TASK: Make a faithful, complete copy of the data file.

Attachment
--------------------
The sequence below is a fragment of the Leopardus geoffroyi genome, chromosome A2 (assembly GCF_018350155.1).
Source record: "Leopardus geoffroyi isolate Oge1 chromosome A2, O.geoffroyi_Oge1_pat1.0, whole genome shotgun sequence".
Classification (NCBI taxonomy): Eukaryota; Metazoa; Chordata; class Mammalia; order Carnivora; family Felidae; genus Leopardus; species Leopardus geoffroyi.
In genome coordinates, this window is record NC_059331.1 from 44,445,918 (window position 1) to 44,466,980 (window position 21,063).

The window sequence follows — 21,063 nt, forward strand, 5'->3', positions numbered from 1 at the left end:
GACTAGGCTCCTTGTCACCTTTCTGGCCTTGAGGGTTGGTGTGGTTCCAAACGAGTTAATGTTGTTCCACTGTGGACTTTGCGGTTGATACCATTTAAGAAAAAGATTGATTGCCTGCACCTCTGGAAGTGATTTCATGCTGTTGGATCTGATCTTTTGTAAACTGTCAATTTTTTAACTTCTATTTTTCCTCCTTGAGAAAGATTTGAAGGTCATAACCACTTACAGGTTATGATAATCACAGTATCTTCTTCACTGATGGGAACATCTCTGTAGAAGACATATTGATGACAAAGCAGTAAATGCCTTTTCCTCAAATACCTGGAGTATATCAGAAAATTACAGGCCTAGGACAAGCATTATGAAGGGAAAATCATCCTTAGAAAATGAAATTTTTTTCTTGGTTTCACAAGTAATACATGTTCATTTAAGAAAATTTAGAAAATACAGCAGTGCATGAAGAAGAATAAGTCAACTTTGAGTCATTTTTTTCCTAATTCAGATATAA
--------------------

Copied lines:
The sequence below is a fragment of the Leopardus geoffroyi genome, chromosome A2 (assembly GCF_018350155.1).
Source record: "Leopardus geoffroyi isolate Oge1 chromosome A2, O.geoffroyi_Oge1_pat1.0, whole genome shotgun sequence".
Classification (NCBI taxonomy): Eukaryota; Metazoa; Chordata; class Mammalia; order Carnivora; family Felidae; genus Leopardus; species Leopardus geoffroyi.
In genome coordinates, this window is record NC_059331.1 from 44,445,918 (window position 1) to 44,466,980 (window position 21,063).

The window sequence follows — 21,063 nt, forward strand, 5'->3', positions numbered from 1 at the left end:
GACTAGGCTCCTTGTCACCTTTCTGGCCTTGAGGGTTGGTGTGGTTCCAAACGAGTTAATGTTGTTCCACTGTGGACTTTGCGGTTGATACCATTTAAGAAAAAGATTGATTGCCTGCACCTCTGGAAGTGATTTCATGCTGTTGGATCTGATCTTTTGTAAACTGTCAATTTTTTAACTTCTATTTTTCCTCCTTGAGAAAGATTTGAAGGTCATAACCACTTACAGGTTATGATAATCACAGTATCTTCTTCACTGATGGGAACATCTCTGTAGAAGACATATTGATGACAAAGCAGTAAATGCCTTTTCCTCAAATACCTGGAGTATATCAGAAAATTACAGGCCTAGGACAAGCATTATGAAGGGAAAATCATCCTTAGAAAATGAAATTTTTTTCTTGGTTTCACAAGTAATACATGTTCATTTAAGAAAATTTAGAAAATACAGCAGTGCATGAAGAAGAATAAGTCAACTTTGAGTCATTTTTTTCCTAATTCAGATATAA